Satellite With A Period of Approximately 0.67 Day
Weird 2009-05-17 3:20:32 UTC
2009-05-17 5:02:52 ‑ 5:05:28 UTC
20 s - ISO 1600
White balance = Manual
prime focus (32.5×)
I removed a darkframe and flatfield, enhanced the contrast, applied a 3×3 Gaussian blur to minimize thermal noise, rotated to north-up, scaled to 33.3% and cropped the image. Finally I combined my three photos into a simple movie.

It's not surprising to see satellites traveling along the celestial equator like this object; it is surprising (to me) how "slowly" this one appeared to be moving through the frame. This implies a high orbit: "back of the envelope" period of approximately 0.67 day and an altitude of about 30,000 km. There are some military and research satellites at this altitude but I haven't found an match for this object yet.



M3 and Cosmos 1666
Cosmos 1666 2009-05-09 3:20:32 UTC
2009-05-09 3:20:02 ‑ 3:20:32 UTC
20 s - ISO 1600
White balance = Manual
prime focus (32.5×)
I removed a darkframe and flatfield, enhanced the contrast, applied a 3×3 Gaussian blur to minimize thermal noise, rotated to north-up, scaled to 20% and cropped the image.

I've had satellites move through frames a few times before but always at the periphery. This is the first time I've had one pass so close to the my object of interest: the globular cluster M3 in this case.

Thanks to Heavens-Above and the Encyclopedia Astronautica I know the satellite to be Cosmos 1666, a 1500 kg, Tselina-D, electronic signals intelligence satellite launched on 1985-07-08 or -09. Approximate magnitude was 3.7.



73P/Schwassmann-Wachmann 3 C and B
Comet 73P ("P" for periodic) is more recognizably named Schwassmann-Wachmann 3, or S-W 3, for its discoverers. Known since 1930, S-W 3 began receiving special attention in 1995 when it started falling apart. Now there are dozens of fragments all of which continue to disintegrate. C and B are the most prominent, remaining, large pieces.

The first night, the morning of May 12, I started with the C fragment and was quite excited by its appearance and brightness - that is until I looked at the B fragment, a little later, which was more striking. The next morning, both fragments were still prominent and beautiful through the telescope but looked slightly dimmer. Although real changes are occurring from day to day, this "dimming" was probably the result of the full Moon being higher in the sky.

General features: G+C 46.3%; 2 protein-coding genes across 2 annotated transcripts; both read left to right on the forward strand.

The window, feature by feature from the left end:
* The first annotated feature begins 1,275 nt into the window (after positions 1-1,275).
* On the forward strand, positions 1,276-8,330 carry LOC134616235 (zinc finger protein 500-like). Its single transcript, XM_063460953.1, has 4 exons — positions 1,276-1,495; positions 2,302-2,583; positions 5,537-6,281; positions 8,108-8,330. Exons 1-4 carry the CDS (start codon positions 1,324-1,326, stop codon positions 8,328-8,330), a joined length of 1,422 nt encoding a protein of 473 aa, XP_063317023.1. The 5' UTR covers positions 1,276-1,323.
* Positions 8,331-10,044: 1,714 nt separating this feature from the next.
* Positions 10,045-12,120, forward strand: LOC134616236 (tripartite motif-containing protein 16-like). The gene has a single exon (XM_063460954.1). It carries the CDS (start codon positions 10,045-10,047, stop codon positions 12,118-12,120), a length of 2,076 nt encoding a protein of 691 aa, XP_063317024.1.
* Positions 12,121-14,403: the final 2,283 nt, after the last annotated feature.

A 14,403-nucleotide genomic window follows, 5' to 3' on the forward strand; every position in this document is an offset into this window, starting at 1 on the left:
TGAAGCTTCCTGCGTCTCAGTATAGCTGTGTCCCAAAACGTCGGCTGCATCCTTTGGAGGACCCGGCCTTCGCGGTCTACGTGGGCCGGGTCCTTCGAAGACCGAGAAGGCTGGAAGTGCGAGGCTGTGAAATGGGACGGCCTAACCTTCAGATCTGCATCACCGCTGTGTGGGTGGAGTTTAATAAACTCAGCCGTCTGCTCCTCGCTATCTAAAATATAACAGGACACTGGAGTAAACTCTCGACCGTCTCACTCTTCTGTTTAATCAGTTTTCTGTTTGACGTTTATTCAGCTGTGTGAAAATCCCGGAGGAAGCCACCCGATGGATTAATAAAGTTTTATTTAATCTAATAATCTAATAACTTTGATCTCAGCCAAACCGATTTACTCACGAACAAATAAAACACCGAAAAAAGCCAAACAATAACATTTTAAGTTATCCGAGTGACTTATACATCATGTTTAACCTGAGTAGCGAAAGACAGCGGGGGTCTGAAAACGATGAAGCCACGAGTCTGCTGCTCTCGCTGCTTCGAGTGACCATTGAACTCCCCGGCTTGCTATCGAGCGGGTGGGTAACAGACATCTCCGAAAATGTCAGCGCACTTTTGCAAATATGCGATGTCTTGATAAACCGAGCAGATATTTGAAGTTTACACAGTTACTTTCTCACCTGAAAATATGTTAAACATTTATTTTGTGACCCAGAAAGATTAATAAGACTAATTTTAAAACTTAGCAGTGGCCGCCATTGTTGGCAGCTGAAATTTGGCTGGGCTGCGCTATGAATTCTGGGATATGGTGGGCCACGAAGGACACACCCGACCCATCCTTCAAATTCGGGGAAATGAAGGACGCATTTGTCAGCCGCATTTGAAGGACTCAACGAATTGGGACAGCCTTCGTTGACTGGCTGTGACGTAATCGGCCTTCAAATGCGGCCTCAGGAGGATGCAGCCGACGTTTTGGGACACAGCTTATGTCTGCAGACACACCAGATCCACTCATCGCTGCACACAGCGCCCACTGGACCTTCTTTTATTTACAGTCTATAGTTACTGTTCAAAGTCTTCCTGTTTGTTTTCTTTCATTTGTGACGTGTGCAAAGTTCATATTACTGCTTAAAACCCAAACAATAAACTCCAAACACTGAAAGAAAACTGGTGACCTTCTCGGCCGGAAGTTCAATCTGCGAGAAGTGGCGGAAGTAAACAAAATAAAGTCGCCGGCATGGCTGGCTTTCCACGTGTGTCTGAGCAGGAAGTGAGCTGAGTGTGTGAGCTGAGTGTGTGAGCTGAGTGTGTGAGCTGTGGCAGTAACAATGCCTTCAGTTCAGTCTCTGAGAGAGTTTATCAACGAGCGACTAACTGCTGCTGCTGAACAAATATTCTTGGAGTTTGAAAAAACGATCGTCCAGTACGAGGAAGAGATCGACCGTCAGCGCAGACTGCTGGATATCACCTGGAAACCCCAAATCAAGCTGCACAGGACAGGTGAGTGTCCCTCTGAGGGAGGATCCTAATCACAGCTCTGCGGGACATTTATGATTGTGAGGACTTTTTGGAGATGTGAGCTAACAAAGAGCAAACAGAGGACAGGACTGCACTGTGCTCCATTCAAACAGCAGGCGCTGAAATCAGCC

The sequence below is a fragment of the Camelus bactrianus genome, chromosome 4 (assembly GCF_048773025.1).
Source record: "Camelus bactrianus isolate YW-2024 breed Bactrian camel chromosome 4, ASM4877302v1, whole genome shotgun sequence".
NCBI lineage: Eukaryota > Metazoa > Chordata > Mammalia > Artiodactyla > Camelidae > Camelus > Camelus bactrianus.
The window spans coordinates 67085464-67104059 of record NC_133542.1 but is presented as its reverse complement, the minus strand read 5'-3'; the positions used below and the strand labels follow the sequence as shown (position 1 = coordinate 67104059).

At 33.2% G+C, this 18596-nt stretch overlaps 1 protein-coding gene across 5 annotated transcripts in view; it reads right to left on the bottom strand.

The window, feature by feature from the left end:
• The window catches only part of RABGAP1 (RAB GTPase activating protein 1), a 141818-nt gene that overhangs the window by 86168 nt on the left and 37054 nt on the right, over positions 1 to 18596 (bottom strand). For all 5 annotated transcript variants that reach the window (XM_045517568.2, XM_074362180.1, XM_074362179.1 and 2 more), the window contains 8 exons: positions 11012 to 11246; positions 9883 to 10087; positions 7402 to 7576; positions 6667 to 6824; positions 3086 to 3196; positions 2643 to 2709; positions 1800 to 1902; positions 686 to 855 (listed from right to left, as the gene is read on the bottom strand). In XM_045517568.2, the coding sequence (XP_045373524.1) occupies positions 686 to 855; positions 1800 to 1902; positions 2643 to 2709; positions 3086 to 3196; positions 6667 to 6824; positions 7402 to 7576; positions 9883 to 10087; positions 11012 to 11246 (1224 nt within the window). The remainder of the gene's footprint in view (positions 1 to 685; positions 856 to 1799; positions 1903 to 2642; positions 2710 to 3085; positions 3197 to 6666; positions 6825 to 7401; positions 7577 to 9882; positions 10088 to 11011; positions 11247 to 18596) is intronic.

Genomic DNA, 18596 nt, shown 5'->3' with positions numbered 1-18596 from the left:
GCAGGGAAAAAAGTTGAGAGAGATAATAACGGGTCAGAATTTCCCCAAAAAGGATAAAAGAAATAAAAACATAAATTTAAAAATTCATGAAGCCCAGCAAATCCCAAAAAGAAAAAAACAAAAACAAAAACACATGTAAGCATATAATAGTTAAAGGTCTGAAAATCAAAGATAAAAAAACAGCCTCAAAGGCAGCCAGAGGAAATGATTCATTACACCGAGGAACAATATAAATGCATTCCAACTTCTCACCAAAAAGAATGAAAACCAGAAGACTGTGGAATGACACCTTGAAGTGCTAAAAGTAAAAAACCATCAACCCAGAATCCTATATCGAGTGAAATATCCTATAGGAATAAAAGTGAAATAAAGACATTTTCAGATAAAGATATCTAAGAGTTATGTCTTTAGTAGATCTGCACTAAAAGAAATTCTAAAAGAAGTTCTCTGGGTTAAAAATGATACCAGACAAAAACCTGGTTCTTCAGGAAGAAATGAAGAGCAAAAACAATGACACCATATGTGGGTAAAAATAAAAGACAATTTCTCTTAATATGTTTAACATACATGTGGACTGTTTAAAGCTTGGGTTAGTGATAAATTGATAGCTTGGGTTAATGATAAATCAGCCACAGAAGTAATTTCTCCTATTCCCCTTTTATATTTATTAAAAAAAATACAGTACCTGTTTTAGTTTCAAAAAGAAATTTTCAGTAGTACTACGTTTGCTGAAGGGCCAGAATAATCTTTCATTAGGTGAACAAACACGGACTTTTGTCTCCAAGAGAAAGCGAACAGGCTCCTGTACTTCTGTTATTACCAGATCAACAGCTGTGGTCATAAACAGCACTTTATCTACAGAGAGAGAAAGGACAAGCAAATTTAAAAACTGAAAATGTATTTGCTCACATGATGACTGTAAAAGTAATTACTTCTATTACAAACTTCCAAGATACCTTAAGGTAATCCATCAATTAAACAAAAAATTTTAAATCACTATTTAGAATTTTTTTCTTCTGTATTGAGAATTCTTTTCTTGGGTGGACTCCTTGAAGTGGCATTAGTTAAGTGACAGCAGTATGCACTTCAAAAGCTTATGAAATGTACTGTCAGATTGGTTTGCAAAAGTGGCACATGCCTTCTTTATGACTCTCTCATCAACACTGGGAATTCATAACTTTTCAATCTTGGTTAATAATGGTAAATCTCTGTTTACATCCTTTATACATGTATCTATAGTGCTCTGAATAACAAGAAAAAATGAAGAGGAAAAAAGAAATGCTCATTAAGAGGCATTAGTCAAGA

During this time, the fragments were at their closest to Earth, about 30 Earth-Moon radii, and obviously moving quickly across our sky. The short movies show the motions of fragment C over an 18 minute period, and fragment B over a 13 minute period. During this time, both fragments move about 1/6 the apparent diameter of the Moon. In the photos below, this motion causes the background stars to appear as streaks when images tracking the comet rather than the stars were created. Fragment C
73P C movie
Fragment B
73P B movie

73P/Schwassmann-Wachmann 3 C
73P 3 C 2006-05-12 73P 3 C 2006-05-13
9:36 - 9:54 UTC May 12, 2006
20 s - f/2.8 - ISO 400
White balance = Manual
Noise reduction = Fixed Pattern
1.0x telephoto
25.0 mm eyepiece with reducer-corrector (31.5x)
This is a combination of twenty-one images. A background was removed from each and the contrast enhanced. The modified images were combined by subgroups of four, except for the last group which contained five, and the contrast enhanced again. Finally, the subgroups were combined.
9:16 - 9:30 UTC May 13, 2006
20 s - f/2.8 - ISO 400
White balance = Manual
Noise reduction = Fixed Pattern
1.0x telephoto
25.0 mm eyepiece with reducer-corrector (31.5x)
This is a combination of seventeen images. A background was removed from each and the contrast enhanced. The modified images were combined by subgroups of four, except for the last group which contained five, and the contrast enhanced again. Finally, the subgroups were combined.
 
73P/Schwassmann-Wachmann 3 B
73P 3 B 2006-05-12 73P 3 B 2006-05-13
10:05 - 10:17 UTC May 12, 2006
20 s - f/2.8 - ISO 400
White balance = Manual
Noise reduction = Fixed Pattern
1.0x telephoto
25.0 mm eyepiece with reducer-corrector (31.5x)
This is a combination of sixteen images. A background was removed from each and the contrast enhanced. The modified images were combined by subgroups of four, except for the last group which contained five, and the contrast enhanced again. Finally, the subgroups were combined.
8:51 - 9:07 UTC May 13, 2006
20 s - f/2.8 - ISO 400
White balance = Manual
Noise reduction = Fixed Pattern
1.0x telephoto
25.0 mm eyepiece with reducer-corrector (31.5x)
This is a combination of nineteen images. A background was removed from each and the contrast enhanced. The modified images were combined by subgroups of four, except for the last group which contained five, and the contrast enhanced again. Finally, the subgroups were combined.